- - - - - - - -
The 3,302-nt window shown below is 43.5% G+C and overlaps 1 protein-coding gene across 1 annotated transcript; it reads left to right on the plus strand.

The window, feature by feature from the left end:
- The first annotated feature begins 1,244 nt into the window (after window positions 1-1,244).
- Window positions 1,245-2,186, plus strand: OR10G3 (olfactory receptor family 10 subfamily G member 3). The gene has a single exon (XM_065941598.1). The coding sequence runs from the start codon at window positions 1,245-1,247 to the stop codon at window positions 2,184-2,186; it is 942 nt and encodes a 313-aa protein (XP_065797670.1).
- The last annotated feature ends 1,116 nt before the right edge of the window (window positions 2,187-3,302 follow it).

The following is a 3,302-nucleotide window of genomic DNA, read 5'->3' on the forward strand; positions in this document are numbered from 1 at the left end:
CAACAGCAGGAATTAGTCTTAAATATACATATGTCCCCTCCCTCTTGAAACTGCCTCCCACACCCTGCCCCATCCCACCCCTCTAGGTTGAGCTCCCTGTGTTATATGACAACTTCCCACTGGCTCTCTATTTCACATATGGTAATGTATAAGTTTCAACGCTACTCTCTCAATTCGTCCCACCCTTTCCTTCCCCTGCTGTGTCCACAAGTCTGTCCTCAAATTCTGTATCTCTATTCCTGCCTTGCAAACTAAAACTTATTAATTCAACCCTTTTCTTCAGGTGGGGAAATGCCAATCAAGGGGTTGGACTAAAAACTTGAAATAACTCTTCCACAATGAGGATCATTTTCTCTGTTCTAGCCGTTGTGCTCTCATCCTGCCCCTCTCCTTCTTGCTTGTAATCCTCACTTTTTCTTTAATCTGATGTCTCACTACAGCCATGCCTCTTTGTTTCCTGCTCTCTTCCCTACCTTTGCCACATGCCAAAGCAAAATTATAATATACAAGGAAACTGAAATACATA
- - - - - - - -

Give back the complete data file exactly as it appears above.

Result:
The 3,302-nt window shown below is 43.5% G+C and overlaps 1 protein-coding gene across 1 annotated transcript; it reads left to right on the plus strand.

The window, feature by feature from the left end:
- The first annotated feature begins 1,244 nt into the window (after window positions 1-1,244).
- Window positions 1,245-2,186, plus strand: OR10G3 (olfactory receptor family 10 subfamily G member 3). The gene has a single exon (XM_065941598.1). The coding sequence runs from the start codon at window positions 1,245-1,247 to the stop codon at window positions 2,184-2,186; it is 942 nt and encodes a 313-aa protein (XP_065797670.1).
- The last annotated feature ends 1,116 nt before the right edge of the window (window positions 2,187-3,302 follow it).

The following is a 3,302-nucleotide window of genomic DNA, read 5'->3' on the forward strand; positions in this document are numbered from 1 at the left end:
CAACAGCAGGAATTAGTCTTAAATATACATATGTCCCCTCCCTCTTGAAACTGCCTCCCACACCCTGCCCCATCCCACCCCTCTAGGTTGAGCTCCCTGTGTTATATGACAACTTCCCACTGGCTCTCTATTTCACATATGGTAATGTATAAGTTTCAACGCTACTCTCTCAATTCGTCCCACCCTTTCCTTCCCCTGCTGTGTCCACAAGTCTGTCCTCAAATTCTGTATCTCTATTCCTGCCTTGCAAACTAAAACTTATTAATTCAACCCTTTTCTTCAGGTGGGGAAATGCCAATCAAGGGGTTGGACTAAAAACTTGAAATAACTCTTCCACAATGAGGATCATTTTCTCTGTTCTAGCCGTTGTGCTCTCATCCTGCCCCTCTCCTTCTTGCTTGTAATCCTCACTTTTTCTTTAATCTGATGTCTCACTACAGCCATGCCTCTTTGTTTCCTGCTCTCTTCCCTACCTTTGCCACATGCCAAAGCAAAATTATAATATACAAGGAAACTGAAATACATA